The new report from the Knight Foundation is mainly focused on Twitter, but essentially looks into questions of how represented minority communities feel by mainstream journalism and how those communities go about discussing their priorities.
“Mainstream journalism operates from a space that heavily defaults to white issues. How do I trust this perspective when they don’t make the assumption that ‘people’ includes nonwhite people?” Said one community member interviewed for the report, echoing a 2014 report by the Media Insight Project which showed that 75% of black Americans said the new media accurately reported on their communities either “moderately” or “slightly/not at all”.
In short there’s a lot of sentiment which is distrustful of the mainstream media. And we’re probably not talking about Trump supporters here. Nevertheless the sentiment generally tends towards the impression that the news media does not spend enough time speaking to members of the community they’re reporting on, and for those consuming the content it might be best to wait until it receives a level of affirmation or support from said community online before thinking it worth engaging in.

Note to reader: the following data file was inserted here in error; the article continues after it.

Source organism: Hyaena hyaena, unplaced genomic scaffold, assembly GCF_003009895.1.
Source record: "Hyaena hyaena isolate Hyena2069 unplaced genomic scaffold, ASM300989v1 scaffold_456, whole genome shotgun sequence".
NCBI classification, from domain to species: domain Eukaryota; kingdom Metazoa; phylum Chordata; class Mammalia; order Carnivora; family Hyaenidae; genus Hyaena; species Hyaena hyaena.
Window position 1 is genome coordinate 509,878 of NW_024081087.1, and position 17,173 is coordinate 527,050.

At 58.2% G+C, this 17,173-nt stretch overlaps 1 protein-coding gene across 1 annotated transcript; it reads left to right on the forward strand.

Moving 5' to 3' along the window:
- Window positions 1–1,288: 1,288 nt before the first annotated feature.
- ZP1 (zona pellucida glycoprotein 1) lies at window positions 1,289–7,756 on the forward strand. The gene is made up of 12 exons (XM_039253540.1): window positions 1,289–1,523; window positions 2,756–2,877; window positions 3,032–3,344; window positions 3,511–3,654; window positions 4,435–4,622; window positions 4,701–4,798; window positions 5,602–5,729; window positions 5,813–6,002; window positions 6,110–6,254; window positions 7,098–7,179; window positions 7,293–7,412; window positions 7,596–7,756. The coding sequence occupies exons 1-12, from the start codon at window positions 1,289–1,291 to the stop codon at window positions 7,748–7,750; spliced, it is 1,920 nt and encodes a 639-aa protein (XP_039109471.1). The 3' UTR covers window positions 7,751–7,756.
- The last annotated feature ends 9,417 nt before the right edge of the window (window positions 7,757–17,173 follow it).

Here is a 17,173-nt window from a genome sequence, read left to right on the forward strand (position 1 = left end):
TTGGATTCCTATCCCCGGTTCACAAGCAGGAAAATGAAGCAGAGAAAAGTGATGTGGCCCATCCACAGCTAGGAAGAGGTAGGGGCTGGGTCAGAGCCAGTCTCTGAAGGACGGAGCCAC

Given that mainly Twitter users are being reported here, it’s unsurprising that the participants view Twitter as crucial to the process of consuming news. But how Twitter is used can vary, whereas some might use it to understand what news is appearing where, in the feminist and ethnic-minority Twittersphere the report highlights a level of vetting. That only certain journalists with a track record of being attuned to a given issue are worth attending to on the subject. And that Twitter creates a buffer mechanism where one can consume news written in concert with the community concerned.
Criticism that newsrooms use hashtags as a source of news was also present, which feeds in to the lack of conversation between the authors of articles and the community they’re writing about. To look further at the way social media is often referred to as the cause of bullying – as opposed to the people using social media in order to bully – is to witness another area where reporting seems to stop at having browsed the internet, without talking to the people behind the sentiments. In general the charge of journalists not taking the extra step to speak to the people being reported on seems fair.
Overall, as news publications have struggled to keep pace with the digital revolution, as revenues have declined and time pressure has been added to the process of producing news, it looks like there has been an added strain on some of the communities which need reporting the most. As journalists have become pressed for time and are required to produce articles quickly, less time has been expended on the type of in-depth reporting now only possible in a handful of the world’s largest publications.